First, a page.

One of the most feared creatures on the earth just became ten thousand times cooler.
A team of researchers from Oxford have recently discovered the amazing weaving technique of a spider called Uloborus plumipes. As if the micrometer-thick strands that most spiders create were not impressive enough, the new species spins its webs at a nano-scale. On top of its excellent weaving method, the so-called “garden center spider” can also create sticky webs without using organic glue, like the regular spiders. Instead, the lace weaver uses electrostatics very efficiently for catching prey.
To put things into perspective, a nanometer is a millionth of a millimeter. Knowing this fact makes us even more impressed with the long and strong fibers which make up the spider’s web, despite their small size. One way scientists could use the newly discovered spider is by studying its weaving technique and improving the way we manufacture enhanced polymer fibers.
The lab studies were conducted by Katrin Kronenberger and Fritz Vollrath, the two scientists who discovered the “amazing spider”, inside the Oxford University’s zoology department. They began by photographing and filming the female spiders with professional equipment, showing them while spinning their silky threads.
Some very astonishing differences came up once the researchers studied the spider’s anatomy, starting from the way the silk is produced. The glands responsible for the creating the webs generated liquid silk – a phenomenon you don’t see too often among spiders. Therefore, this particular spider shapes its liquid threads quite easily, which causes them to stretch and freeze very soon. An interesting observation showed that stretched fibers became very strong.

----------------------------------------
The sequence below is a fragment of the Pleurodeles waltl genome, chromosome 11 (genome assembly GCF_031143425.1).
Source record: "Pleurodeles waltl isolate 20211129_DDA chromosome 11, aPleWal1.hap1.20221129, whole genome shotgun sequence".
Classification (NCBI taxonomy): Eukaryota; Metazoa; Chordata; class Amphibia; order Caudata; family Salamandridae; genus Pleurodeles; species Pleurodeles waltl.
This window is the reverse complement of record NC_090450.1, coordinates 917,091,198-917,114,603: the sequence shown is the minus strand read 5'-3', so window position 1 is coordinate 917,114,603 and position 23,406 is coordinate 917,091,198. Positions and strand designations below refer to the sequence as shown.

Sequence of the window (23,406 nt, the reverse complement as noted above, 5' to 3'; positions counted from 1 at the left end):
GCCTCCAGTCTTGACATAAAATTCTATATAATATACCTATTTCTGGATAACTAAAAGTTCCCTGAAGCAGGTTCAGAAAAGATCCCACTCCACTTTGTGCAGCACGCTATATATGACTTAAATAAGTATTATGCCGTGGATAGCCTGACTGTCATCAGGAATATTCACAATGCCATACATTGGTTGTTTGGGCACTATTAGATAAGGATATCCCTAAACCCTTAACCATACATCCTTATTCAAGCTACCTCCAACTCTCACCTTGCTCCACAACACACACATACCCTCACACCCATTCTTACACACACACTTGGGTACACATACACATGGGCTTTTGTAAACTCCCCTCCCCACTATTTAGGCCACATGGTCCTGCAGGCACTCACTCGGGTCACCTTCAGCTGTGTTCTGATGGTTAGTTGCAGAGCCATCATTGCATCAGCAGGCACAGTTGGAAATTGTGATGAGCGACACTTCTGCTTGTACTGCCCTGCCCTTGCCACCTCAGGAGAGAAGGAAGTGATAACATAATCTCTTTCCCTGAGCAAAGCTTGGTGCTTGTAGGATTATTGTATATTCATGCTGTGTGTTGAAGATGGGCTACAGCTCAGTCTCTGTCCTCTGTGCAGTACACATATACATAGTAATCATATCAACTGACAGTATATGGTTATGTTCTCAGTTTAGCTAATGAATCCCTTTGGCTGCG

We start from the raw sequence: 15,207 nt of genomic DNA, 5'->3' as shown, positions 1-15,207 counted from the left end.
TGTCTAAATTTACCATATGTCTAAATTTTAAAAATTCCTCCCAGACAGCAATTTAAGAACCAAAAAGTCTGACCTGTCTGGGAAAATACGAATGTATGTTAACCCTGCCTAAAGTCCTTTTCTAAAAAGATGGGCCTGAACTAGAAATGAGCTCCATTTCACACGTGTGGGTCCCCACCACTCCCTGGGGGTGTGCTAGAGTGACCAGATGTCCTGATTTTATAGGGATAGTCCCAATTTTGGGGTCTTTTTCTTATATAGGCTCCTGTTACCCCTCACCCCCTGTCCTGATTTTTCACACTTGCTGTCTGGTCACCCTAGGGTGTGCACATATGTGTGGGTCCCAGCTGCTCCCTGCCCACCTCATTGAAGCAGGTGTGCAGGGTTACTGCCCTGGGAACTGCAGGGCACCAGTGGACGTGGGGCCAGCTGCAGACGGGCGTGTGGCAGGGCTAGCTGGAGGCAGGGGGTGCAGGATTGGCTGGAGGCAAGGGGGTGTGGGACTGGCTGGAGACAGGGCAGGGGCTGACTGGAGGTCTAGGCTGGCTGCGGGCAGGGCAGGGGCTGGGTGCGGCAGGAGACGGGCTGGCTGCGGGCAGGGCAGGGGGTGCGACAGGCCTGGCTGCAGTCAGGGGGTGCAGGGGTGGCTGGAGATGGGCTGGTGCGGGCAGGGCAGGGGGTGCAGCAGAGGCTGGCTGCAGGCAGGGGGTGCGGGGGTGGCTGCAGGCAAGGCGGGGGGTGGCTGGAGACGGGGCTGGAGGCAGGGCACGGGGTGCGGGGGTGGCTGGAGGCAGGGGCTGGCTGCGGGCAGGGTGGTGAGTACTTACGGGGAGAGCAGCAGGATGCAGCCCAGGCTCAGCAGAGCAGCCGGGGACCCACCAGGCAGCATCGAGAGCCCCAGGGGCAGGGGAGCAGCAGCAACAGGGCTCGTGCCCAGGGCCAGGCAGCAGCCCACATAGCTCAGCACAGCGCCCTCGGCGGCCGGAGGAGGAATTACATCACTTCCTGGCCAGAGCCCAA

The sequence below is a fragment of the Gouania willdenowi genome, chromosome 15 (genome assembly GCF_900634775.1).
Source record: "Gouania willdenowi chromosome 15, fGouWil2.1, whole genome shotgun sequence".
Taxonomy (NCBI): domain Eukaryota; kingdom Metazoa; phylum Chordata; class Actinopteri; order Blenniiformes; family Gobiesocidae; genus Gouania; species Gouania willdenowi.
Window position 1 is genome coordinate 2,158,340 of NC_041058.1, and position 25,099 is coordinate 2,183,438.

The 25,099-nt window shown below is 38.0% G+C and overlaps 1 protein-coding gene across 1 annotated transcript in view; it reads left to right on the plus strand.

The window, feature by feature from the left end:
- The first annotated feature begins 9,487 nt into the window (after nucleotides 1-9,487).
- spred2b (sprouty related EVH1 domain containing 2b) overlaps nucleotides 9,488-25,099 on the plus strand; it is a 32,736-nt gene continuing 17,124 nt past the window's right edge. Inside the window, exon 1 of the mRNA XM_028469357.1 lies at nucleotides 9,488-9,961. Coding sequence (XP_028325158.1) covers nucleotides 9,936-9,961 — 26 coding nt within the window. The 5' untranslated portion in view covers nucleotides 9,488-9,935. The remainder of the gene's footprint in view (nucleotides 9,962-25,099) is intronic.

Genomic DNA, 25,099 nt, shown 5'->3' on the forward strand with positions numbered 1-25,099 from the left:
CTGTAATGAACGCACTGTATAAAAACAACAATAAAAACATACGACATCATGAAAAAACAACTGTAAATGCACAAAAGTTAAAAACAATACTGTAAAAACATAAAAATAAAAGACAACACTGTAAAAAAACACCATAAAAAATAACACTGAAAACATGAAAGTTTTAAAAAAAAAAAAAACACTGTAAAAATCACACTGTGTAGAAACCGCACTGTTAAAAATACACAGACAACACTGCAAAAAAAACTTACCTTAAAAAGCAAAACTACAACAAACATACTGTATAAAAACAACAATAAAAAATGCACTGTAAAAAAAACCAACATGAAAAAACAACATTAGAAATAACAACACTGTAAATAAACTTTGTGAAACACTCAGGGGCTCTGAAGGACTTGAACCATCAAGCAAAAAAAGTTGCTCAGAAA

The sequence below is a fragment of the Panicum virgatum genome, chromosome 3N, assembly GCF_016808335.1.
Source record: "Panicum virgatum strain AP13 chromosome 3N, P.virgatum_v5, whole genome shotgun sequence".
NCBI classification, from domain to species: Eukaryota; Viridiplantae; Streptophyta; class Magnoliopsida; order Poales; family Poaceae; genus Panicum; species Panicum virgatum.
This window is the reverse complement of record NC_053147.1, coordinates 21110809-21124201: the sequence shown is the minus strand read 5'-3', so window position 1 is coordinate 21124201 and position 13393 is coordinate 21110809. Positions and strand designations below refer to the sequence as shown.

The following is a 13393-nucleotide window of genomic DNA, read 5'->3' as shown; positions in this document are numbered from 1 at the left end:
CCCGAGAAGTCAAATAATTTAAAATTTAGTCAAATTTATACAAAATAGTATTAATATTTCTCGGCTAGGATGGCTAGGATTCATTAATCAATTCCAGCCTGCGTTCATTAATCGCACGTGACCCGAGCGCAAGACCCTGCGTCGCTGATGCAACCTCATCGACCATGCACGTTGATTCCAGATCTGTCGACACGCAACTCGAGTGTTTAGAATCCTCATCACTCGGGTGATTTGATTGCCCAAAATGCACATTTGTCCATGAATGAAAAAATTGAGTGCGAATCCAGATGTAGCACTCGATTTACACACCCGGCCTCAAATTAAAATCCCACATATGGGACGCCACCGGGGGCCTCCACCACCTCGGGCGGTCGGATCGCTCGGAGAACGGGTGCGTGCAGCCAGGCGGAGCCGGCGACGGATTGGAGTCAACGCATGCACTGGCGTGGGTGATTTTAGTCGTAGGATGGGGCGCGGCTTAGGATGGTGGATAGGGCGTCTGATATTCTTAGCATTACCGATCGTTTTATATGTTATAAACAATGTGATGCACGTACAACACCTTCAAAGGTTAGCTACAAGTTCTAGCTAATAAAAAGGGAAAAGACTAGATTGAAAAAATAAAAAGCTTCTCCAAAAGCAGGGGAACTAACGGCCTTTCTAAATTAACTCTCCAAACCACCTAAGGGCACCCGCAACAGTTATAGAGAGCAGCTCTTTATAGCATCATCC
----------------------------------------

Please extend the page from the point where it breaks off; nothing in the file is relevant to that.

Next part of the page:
The researchers soon found out the reason for the amazing webs: the gland which is responsible for producing silk, the cribellum, is made up of thousands of 500-nanometer-long tubes; also, the spider’s cribellum is one of the tiniest among all the spiders.
If you are wondering about the electrostatic feature of this amazing spider, the experts who discovered it also explained how that works. Basically, the insect filters the solid threads over his hind legs’ hairs in an intense move, charging them quite strongly. Due to this quick move, the strands become sticky and attract prey, just like a plastic ruler behaves when you rub it quickly and then is able to attract bits of paper or a plastic bag.
These two memorable features of the Uloborus plumipes make it invincible. Nano-sized threads weaving into electrically charged webs are a deadly combo.
Image Source: Jenskjeld Info